That personality — when he listened to it — served him well in office at times. Operation Warp Speed epitomized Trump's "damn the torpedoes" attitude and was a clear success. Only when he listened to official government doctors — Fauci, Birx, etc. — did he get it wrong. What was clear was that he felt out of his depth as the doctors drowned him with (questionable) facts and figures; like most of us, prior to COVID, he most likely actually trusted "scientists" to try to get it right, to have the proper experience, and to keep extraneous factors like politics out of the decision-making process. Not tossing them aside in favor of a Great Barrington Declaration–type approach in the summer of 2020 was an unforced error; at a time when he should have gone with his gut, he went with his head.
Another personality-related error was making the assumption that once he took office, people would — like when he would buy a company or land or whatever — actually have to do what he said. This assumption kneecapped his presidency from the start, an assumption he will clearly not make if elected in 2024.
This issue also impacted his presidency in another way — being rather unprepared for office. The Clinton campaign spent tens of millions of dollars — money that they should have spent on TV ads in Wisconsin, it turned out — building her administration months before the actual vote, which she — and so many others — thought was going to be a mere formality. Hillary did this in part because of the conventional wisdom assumption, in part because she's a bit of a control freak, and in part because she — under no circumstances — wanted any Obama people left around her administration.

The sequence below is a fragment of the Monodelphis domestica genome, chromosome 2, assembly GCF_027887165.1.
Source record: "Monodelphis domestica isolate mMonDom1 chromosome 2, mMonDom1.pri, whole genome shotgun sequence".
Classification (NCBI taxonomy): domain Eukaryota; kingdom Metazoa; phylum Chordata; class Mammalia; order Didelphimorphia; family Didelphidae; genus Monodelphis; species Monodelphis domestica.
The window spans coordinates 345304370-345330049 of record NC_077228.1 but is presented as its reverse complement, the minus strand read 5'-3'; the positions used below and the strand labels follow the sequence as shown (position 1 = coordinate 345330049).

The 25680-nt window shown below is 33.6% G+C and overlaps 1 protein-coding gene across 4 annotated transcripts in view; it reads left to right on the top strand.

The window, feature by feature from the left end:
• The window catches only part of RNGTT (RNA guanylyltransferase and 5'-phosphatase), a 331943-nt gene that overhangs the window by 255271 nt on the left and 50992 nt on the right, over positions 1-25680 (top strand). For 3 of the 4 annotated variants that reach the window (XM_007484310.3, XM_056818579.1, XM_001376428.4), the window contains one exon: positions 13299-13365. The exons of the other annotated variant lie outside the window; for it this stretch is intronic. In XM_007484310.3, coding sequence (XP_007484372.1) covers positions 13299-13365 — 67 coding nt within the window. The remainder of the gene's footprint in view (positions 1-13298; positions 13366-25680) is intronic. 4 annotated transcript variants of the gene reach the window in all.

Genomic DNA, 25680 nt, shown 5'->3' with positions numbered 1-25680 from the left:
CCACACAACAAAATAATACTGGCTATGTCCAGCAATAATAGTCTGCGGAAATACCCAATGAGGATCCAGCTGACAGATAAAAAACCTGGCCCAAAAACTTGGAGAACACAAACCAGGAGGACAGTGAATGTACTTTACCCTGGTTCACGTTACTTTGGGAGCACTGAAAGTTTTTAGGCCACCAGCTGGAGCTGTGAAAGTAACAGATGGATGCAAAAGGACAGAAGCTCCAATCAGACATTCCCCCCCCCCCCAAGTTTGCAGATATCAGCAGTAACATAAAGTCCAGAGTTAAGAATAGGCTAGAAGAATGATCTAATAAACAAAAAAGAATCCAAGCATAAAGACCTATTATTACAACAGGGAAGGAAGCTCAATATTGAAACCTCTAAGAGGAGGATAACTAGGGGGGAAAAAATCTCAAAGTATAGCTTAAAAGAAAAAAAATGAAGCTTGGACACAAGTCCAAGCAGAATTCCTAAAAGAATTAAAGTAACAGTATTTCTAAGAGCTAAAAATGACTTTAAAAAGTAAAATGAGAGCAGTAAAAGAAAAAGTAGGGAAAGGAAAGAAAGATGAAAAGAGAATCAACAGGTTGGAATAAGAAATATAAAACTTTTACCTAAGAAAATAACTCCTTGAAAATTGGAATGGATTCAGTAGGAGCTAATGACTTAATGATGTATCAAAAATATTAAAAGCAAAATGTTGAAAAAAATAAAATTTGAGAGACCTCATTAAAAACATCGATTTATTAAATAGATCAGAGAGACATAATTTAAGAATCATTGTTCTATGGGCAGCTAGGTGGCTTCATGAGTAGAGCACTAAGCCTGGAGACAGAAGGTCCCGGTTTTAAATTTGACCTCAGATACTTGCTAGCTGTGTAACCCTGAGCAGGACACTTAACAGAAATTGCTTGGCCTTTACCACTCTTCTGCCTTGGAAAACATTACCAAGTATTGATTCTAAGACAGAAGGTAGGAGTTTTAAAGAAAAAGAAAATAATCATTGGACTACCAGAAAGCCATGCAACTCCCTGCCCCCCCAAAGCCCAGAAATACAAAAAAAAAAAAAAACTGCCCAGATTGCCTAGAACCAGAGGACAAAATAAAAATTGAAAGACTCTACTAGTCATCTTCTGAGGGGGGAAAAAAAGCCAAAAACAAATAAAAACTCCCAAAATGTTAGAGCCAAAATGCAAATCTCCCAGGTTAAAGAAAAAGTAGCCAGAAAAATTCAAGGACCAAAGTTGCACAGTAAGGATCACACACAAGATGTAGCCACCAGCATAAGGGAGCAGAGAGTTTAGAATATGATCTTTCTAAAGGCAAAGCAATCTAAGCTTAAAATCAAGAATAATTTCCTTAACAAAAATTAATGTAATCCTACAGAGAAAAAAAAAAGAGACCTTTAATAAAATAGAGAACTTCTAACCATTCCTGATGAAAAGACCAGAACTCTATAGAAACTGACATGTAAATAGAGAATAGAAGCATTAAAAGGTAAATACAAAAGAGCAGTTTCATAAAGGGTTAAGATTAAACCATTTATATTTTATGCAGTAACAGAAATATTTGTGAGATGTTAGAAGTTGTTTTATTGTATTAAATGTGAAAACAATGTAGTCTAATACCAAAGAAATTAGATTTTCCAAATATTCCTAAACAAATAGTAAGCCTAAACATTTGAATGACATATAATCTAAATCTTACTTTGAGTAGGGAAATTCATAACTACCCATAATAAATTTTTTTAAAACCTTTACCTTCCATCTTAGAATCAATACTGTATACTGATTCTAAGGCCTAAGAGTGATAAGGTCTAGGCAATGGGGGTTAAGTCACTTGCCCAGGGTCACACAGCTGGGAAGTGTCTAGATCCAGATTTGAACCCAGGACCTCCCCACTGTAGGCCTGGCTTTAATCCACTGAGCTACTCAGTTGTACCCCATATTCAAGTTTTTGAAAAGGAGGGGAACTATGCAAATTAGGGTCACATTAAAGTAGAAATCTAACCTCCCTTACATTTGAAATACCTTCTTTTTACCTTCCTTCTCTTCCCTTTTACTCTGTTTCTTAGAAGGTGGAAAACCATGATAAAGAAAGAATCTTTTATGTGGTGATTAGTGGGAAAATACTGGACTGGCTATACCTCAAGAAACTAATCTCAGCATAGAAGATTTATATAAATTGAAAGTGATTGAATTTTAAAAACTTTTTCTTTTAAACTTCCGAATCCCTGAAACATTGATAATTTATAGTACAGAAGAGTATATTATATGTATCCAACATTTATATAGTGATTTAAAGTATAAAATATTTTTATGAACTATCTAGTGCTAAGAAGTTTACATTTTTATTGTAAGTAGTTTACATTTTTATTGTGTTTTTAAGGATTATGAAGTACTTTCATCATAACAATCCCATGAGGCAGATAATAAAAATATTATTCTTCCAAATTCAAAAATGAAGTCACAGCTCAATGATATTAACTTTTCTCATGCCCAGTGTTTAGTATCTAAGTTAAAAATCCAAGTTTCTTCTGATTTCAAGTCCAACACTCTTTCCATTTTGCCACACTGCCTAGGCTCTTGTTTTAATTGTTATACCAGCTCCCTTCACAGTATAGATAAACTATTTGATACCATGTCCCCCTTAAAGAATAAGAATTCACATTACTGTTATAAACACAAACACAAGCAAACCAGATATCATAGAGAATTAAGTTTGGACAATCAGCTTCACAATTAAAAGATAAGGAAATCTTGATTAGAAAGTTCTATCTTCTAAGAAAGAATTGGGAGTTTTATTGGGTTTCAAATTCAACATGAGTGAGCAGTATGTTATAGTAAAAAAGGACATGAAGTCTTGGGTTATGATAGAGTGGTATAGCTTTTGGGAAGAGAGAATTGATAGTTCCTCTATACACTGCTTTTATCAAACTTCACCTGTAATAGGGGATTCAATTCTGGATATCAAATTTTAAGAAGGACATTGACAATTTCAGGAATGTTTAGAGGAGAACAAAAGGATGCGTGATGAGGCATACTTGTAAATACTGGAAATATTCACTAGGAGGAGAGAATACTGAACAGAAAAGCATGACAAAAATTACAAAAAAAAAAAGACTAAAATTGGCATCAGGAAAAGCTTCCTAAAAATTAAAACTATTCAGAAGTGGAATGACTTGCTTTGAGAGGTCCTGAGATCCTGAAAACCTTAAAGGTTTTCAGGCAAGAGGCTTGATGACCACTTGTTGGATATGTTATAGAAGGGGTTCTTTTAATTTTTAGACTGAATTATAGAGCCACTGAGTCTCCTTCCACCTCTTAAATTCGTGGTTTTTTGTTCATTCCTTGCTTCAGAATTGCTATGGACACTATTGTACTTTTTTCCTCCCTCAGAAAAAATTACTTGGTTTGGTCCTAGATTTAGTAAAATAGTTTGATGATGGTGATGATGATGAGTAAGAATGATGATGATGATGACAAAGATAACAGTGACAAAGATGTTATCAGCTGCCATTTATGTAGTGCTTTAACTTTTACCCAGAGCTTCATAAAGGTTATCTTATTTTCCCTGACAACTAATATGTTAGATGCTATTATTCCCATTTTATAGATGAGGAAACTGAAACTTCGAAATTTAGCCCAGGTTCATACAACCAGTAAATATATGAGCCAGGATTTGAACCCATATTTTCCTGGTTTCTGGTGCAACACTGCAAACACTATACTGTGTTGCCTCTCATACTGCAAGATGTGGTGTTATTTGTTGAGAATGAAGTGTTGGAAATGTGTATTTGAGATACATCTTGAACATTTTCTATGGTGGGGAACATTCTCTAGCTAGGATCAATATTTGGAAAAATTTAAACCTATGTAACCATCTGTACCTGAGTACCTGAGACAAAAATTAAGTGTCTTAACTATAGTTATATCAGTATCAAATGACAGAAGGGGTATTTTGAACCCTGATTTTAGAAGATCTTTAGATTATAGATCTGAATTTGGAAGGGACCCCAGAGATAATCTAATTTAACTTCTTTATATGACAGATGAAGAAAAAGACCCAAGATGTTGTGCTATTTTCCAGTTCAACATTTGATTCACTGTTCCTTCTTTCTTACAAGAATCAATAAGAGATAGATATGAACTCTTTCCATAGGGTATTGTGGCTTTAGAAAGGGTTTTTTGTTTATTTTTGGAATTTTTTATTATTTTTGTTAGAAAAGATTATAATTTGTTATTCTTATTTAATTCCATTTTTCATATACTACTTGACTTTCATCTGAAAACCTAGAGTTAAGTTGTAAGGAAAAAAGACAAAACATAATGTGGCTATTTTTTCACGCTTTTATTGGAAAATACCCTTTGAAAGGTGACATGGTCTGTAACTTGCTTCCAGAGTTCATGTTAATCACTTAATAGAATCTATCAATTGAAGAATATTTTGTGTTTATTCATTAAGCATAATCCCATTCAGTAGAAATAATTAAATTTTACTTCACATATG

She did not forget that he actually beat her, taking away her rightful eight years as president, and she wanted to be absolutely sure there was no lingering odor of — or internal opposition from — Obama's worshipful minions.
Trump did not do this, either because he really didn't understand the depth of the power of the appointed and/or permanent bureaucracy, and was faced with an actively hostile and utterly disloyal raft of people he was in theory supposed to depend upon. It is quite possible Trump's campaign staff didn't prepare better because they were focused elsewhere, or even maybe thought he wouldn't win, but the legacy of that problem lives on even today.
In his campaign, he promised to destroy the Deep State, and they noticed. The mortgages, private schools for the kids, good brunch invitations, societal acceptance, and the personal power of its denizens were directly and actually — not existentially — threatened by Trump, and they reacted as one would expect. Going into 2024, Trump must have a concrete, workable plan to actually do the job he promised to do in 2016. When one aims to kill a king, one cannot miss.
Trump also ran into the problem of the truth of the oft-quoted line that his supporters take him seriously but not literally, while his opponents take him literally, but not seriously. In his second campaign — and term — he must understand that and tailor his messaging accordingly (though, no matter what, the media will continue its psychotic drumbeat, and the NeverTrumps will never quit.)
In other words, if he gets good lawyers, good advice, good intelligence on the entrenched opposition, and good people to help him prepare to re-take office, he just might have more than a very, very good chance of taking up residence at 1600 Pennsylvania Avenue again.
Oh, and one suggestion — on January 21, 2025, don't forget to declassify everything.
Thomas Buckley is the former mayor of Lake Elsinore, Cal. and a former newspaper reporter. He is currently the operator of a small communications and planning consultancy and can be reached directly at firstname.lastname@example.org. You can read more of his work at https://thomas699.substack.com.